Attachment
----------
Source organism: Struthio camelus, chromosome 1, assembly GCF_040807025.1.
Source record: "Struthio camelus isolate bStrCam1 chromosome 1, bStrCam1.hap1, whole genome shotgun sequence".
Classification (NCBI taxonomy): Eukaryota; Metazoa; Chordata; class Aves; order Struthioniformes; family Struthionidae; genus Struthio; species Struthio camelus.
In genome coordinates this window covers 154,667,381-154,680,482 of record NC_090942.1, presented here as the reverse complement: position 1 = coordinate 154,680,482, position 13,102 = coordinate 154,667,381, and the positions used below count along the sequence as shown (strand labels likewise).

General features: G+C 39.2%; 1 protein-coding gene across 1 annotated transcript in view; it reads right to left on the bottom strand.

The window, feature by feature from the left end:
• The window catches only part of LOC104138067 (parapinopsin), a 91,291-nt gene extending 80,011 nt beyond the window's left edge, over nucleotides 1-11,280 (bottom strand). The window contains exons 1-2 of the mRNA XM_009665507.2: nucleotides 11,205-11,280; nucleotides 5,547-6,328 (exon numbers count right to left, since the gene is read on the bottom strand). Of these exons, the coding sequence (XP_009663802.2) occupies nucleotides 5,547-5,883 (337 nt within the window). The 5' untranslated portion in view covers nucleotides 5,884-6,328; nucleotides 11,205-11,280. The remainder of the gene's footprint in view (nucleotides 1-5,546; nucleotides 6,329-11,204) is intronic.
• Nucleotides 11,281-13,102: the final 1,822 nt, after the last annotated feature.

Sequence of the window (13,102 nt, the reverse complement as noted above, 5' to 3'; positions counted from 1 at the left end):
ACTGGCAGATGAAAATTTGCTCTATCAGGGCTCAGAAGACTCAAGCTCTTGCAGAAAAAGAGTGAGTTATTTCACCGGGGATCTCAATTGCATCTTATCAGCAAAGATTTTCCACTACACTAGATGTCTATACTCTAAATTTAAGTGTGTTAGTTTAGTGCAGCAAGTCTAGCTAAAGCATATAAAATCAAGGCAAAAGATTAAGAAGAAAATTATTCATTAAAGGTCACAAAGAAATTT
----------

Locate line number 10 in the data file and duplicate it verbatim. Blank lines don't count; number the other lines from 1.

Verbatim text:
ACTGGCAGATGAAAATTTGCTCTATCAGGGCTCAGAAGACTCAAGCTCTTGCAGAAAAAGAGTGAGTTATTTCACCGGGGATCTCAATTGCATCTTATCAGCAAAGATTTTCCACTACACTAGATGTCTATACTCTAAATTTAAGTGTGTTAGTTTAGTGCAGCAAGTCTAGCTAAAGCATATAAAATCAAGGCAAAAGATTAAGAAGAAAATTATTCATTAAAGGTCACAAAGAAATTT